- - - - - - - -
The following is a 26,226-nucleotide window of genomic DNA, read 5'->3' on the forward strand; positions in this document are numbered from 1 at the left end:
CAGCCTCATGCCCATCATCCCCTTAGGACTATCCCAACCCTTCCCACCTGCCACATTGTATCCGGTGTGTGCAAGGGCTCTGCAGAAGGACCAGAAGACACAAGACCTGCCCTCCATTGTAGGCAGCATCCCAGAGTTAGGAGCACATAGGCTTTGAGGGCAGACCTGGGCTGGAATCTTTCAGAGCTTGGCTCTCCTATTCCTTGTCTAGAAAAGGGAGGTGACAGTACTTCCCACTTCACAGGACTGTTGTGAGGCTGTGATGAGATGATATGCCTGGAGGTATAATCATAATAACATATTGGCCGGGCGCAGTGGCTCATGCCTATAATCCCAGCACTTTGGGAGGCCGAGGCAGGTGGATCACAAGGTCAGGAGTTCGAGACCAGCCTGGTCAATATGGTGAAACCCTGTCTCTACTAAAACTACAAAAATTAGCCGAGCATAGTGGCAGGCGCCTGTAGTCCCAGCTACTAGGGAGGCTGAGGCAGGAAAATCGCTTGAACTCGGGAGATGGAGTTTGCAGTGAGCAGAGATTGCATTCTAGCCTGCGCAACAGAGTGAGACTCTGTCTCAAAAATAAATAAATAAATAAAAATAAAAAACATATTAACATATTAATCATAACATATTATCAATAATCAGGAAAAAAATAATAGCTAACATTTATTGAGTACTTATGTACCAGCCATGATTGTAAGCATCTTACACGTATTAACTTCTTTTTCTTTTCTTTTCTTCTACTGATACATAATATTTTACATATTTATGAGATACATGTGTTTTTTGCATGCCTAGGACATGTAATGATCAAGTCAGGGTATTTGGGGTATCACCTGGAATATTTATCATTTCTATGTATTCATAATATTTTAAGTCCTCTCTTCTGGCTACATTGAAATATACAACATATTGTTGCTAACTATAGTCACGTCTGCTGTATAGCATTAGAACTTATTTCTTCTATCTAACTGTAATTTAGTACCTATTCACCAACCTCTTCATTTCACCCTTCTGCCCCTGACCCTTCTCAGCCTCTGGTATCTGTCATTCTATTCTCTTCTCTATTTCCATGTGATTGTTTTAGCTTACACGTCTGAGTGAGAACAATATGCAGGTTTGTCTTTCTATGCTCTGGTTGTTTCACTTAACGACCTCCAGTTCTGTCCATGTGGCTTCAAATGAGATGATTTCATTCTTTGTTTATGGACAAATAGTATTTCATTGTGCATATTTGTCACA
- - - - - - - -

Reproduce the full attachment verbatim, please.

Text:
The following is a 26,226-nucleotide window of genomic DNA, read 5'->3' on the forward strand; positions in this document are numbered from 1 at the left end:
CAGCCTCATGCCCATCATCCCCTTAGGACTATCCCAACCCTTCCCACCTGCCACATTGTATCCGGTGTGTGCAAGGGCTCTGCAGAAGGACCAGAAGACACAAGACCTGCCCTCCATTGTAGGCAGCATCCCAGAGTTAGGAGCACATAGGCTTTGAGGGCAGACCTGGGCTGGAATCTTTCAGAGCTTGGCTCTCCTATTCCTTGTCTAGAAAAGGGAGGTGACAGTACTTCCCACTTCACAGGACTGTTGTGAGGCTGTGATGAGATGATATGCCTGGAGGTATAATCATAATAACATATTGGCCGGGCGCAGTGGCTCATGCCTATAATCCCAGCACTTTGGGAGGCCGAGGCAGGTGGATCACAAGGTCAGGAGTTCGAGACCAGCCTGGTCAATATGGTGAAACCCTGTCTCTACTAAAACTACAAAAATTAGCCGAGCATAGTGGCAGGCGCCTGTAGTCCCAGCTACTAGGGAGGCTGAGGCAGGAAAATCGCTTGAACTCGGGAGATGGAGTTTGCAGTGAGCAGAGATTGCATTCTAGCCTGCGCAACAGAGTGAGACTCTGTCTCAAAAATAAATAAATAAATAAAAATAAAAAACATATTAACATATTAATCATAACATATTATCAATAATCAGGAAAAAAATAATAGCTAACATTTATTGAGTACTTATGTACCAGCCATGATTGTAAGCATCTTACACGTATTAACTTCTTTTTCTTTTCTTTTCTTCTACTGATACATAATATTTTACATATTTATGAGATACATGTGTTTTTTGCATGCCTAGGACATGTAATGATCAAGTCAGGGTATTTGGGGTATCACCTGGAATATTTATCATTTCTATGTATTCATAATATTTTAAGTCCTCTCTTCTGGCTACATTGAAATATACAACATATTGTTGCTAACTATAGTCACGTCTGCTGTATAGCATTAGAACTTATTTCTTCTATCTAACTGTAATTTAGTACCTATTCACCAACCTCTTCATTTCACCCTTCTGCCCCTGACCCTTCTCAGCCTCTGGTATCTGTCATTCTATTCTCTTCTCTATTTCCATGTGATTGTTTTAGCTTACACGTCTGAGTGAGAACAATATGCAGGTTTGTCTTTCTATGCTCTGGTTGTTTCACTTAACGACCTCCAGTTCTGTCCATGTGGCTTCAAATGAGATGATTTCATTCTTTGTTTATGGACAAATAGTATTTCATTGTGCATATTTGTCACA